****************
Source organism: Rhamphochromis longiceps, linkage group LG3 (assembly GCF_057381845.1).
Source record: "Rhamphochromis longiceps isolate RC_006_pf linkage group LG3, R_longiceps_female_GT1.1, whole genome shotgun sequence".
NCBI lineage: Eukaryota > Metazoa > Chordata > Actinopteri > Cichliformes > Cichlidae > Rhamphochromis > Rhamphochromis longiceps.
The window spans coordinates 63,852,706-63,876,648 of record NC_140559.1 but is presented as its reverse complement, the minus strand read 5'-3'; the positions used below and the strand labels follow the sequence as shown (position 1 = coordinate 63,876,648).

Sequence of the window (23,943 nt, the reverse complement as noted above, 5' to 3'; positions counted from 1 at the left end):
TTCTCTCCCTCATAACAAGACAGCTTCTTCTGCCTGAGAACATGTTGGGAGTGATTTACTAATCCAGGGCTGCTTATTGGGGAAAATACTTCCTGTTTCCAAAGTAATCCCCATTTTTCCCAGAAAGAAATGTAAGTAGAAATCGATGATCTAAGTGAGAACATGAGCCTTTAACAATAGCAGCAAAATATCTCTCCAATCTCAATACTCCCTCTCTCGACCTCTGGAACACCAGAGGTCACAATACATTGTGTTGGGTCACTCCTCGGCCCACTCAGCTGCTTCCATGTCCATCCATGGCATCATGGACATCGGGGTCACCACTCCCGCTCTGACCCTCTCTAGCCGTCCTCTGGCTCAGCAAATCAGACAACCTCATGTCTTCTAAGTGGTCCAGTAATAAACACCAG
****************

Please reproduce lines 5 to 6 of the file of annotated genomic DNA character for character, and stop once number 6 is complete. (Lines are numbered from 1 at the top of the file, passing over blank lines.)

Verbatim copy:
Sequence of the window (23,943 nt, the reverse complement as noted above, 5' to 3'; positions counted from 1 at the left end):
TTCTCTCCCTCATAACAAGACAGCTTCTTCTGCCTGAGAACATGTTGGGAGTGATTTACTAATCCAGGGCTGCTTATTGGGGAAAATACTTCCTGTTTCCAAAGTAATCCCCATTTTTCCCAGAAAGAAATGTAAGTAGAAATCGATGATCTAAGTGAGAACATGAGCCTTTAACAATAGCAGCAAAATATCTCTCCAATCTCAATACTCCCTCTCTCGACCTCTGGAACACCAGAGGTCACAATACATTGTGTTGGGTCACTCCTCGGCCCACTCAGCTGCTTCCATGTCCATCCATGGCATCATGGACATCGGGGTCACCACTCCCGCTCTGACCCTCTCTAGCCGTCCTCTGGCTCAGCAAATCAGACAACCTCATGTCTTCTAAGTGGTCCAGTAATAAACACCAG